In the past, researchers have found that it takes less than four months for microbes to move into a newly formed rock, Marlow says, but the specifics beyond that have not been well documented. In the lab, the rocks, which shimmer with speckles of green and blue, are awaiting DNA and mineral composition analysis. This will clarify which microbes were present at the time the rocks were found, 10 months after their formation. The team also has samples just days or weeks old, thanks to a partnership with collaborator Solange Duhamel at the University of Arizona. The researchers plan to return to the volcano to take another batch of samples to see how the microbial community has changed in the year since they visited.

After Marlow’s group left, Fagradalsfjall roared back to life and lava escaped from new rifts in an adjacent valley. Photo by Peter Schroedl

“Our work provides an opportunity to discern how microbes wrest control of an abiotic environment, using a continuing volcanic eruption as an ideal natural laboratory,” Schroedl says. He stayed in the weeks after Marlow’s group left to continue doing research with NASA’s RAVEN project, which tests drones in Iceland’s lava fields for future Mars exploration. He was there to witness Fagradalsfjall roar to life after more than a year of inactivity, and took the opportunity to collect additional samples.

“Roaring is no exaggeration,” Schroedl says. “It is a rare privilege to get up close and personal with an erupting volcano, respecting the volcano and honoring that rarity was personally of the utmost importance.”

Under Water Chemistry

Just weeks after trekking around the Icelandic volcano, Marlow threw himself into another extreme environment. That same summer, he ventured more than 5,000 meters below the Caribbean Sea aboard the Woods Hole Oceanographic Institution’s Alvin submersible, which had recently reached historic depths of 6,500 meters. Marlow attended a two-week-long cruise with scientists from across the world to test the submersible’s scientific capabilities. He also collected samples from the Mid-Cayman Spreading Center, an area of mid-ocean ridges where two tectonic plates are slowly separating and material is spewing from the interior, making it a hot spot of hydrothermal vents.

Scientists believe that hydrothermal vents—which are basically underwater volcanoes—were a breeding ground for the earliest microbes. These vents are a cocktail of chemicals, sediments, and hot liquid from deep in the Earth mixing with cool ocean water—vent fluid can be 400 degrees Celsius, and the seawater only 4 degrees C, resulting in huge temperature differences in the span of just a few inches. Marlow wants to find the threshold where microbes can survive in such conditions.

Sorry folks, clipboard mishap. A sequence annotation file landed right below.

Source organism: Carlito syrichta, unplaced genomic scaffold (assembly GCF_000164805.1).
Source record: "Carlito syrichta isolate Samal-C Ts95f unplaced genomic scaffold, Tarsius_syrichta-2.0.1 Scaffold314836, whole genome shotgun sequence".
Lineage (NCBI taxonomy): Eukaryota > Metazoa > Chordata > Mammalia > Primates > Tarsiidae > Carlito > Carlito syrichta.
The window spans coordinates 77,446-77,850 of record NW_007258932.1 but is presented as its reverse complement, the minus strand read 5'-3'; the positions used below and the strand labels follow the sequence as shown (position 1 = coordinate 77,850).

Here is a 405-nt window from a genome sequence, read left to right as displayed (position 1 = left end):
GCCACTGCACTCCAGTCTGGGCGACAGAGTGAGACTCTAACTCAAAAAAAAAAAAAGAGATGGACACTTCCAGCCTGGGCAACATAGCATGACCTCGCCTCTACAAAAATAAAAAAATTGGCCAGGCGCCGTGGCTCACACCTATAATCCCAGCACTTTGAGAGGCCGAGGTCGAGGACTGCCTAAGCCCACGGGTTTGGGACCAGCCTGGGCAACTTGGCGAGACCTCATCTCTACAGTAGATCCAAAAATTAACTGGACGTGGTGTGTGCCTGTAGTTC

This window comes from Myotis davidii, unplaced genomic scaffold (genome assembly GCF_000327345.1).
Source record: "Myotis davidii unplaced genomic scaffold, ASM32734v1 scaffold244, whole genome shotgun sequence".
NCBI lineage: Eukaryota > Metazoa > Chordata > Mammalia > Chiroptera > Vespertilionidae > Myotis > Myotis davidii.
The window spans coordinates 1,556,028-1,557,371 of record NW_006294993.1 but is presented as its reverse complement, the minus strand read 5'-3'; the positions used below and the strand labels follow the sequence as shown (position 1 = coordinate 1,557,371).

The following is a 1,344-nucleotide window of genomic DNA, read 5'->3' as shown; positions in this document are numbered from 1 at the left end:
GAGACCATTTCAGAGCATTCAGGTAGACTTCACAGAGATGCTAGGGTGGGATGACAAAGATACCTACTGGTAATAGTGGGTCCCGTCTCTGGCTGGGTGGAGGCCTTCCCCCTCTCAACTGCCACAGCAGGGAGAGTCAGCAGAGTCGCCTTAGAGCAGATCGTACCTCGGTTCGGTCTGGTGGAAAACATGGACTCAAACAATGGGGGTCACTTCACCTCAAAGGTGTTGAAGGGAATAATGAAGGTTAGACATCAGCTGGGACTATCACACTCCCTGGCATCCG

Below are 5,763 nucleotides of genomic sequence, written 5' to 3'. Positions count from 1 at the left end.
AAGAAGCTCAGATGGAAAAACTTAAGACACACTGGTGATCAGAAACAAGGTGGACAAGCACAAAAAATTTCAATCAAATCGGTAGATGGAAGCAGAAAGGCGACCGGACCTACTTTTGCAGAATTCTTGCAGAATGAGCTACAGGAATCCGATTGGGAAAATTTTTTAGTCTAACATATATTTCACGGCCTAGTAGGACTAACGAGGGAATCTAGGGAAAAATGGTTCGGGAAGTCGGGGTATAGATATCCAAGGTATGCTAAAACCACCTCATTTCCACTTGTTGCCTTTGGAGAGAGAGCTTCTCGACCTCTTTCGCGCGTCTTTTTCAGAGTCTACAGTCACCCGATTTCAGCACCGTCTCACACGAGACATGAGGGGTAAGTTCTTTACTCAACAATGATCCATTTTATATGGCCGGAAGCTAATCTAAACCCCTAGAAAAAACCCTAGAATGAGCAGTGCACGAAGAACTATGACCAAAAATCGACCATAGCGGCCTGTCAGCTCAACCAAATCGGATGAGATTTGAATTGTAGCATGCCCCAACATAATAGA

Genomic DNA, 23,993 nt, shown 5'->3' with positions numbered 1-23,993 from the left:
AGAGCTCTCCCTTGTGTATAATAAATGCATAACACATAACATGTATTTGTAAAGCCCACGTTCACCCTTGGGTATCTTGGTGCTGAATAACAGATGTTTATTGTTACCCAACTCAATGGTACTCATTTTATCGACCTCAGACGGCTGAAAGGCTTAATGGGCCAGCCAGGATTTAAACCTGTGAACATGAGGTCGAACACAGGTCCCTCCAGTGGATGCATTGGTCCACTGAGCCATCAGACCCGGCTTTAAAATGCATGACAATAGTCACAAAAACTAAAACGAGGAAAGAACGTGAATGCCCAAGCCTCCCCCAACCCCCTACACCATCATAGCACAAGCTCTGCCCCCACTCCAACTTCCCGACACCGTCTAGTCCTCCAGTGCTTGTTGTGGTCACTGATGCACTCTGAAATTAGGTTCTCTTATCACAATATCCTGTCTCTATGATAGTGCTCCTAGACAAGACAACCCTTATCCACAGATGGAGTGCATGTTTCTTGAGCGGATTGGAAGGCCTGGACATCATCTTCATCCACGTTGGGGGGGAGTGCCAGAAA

During his time in the sub, he examined the watery depths for new tectonic activity, while other dives retrieved chunks of hydrothermal vent chimneys, largely composed of copper, sulfur, and other metals.

Back in a lab, Marlow mixed raw materials—like carbon, nitrogen, or amino acids—with the sample material to track the microbes eating and breaking down the added components, giving clues to the microbial abundance and activity. For now, the vent sample is sealed and waiting to be studied. He is particularly interested in microbes that metabolize methane, called anaerobic methanotrophs. In a 2021 paper, Marlow and a team of scientists studied four different marine methane seeps, which is where methane gas leaks from seafloor sediments, in the Gulf of Mexico, the US Atlantic Margin, the Guaymas Basin, and off the California coast. They found that previous studies had vastly underestimated the rock-based methanotrophs’ methane consumption.

“Methane is a very strong greenhouse gas, and there are aquatic microbes that eat the methane before it gets to the surface,” Marlow says. About 80 percent of methane released underwater gets gobbled up by microbes, he says, saving that gas from ever reaching the atmosphere.

“Microbes are the world’s premier chemists, and when we work with them, we can accomplish truly spectacular feats,” says Schroedl. If it weren’t for a 1966 discovery, we wouldn’t have COVID-19 tests, which use an enzyme first discovered in a heat-resistant microorganism found at a Yellowstone lake. And when it comes to reducing greenhouse gas emissions, Marlow believes methanotrophs could potentially be studied as a way to sequester and regulate methane gas.

Beyond our own planet, scientists are using microbes found in extreme environments as templates for finding single-celled life on other planets and moons—since deserts, volcanoes, and seafloor vents are the most analogous places we have to Mars and Saturn’s biggest moon, Titan. This is broadly called astrobiology, a field that seeks to find possible extraterrestrial life by studying Earth’s systems. By continuing the hunt for early microbes in the most harsh places, Marlow and his team hope to contribute more to understanding life here—and beyond.

“What is happening, even when it seems out of sight, is still directly impacting the whole planet,” Frates says. “There’s inherent value in exploration.”


Explorers Club Fellow, ex-NASA Space Station Payload manager/space biologist, Away Teams, Journalist, Lapsed climber, Synaesthete, Na’Vi-Jedi-Freman-Buddhist-mix, ASL, Devon Island and Everest Base Camp veteran, (he/him) 🖖🏻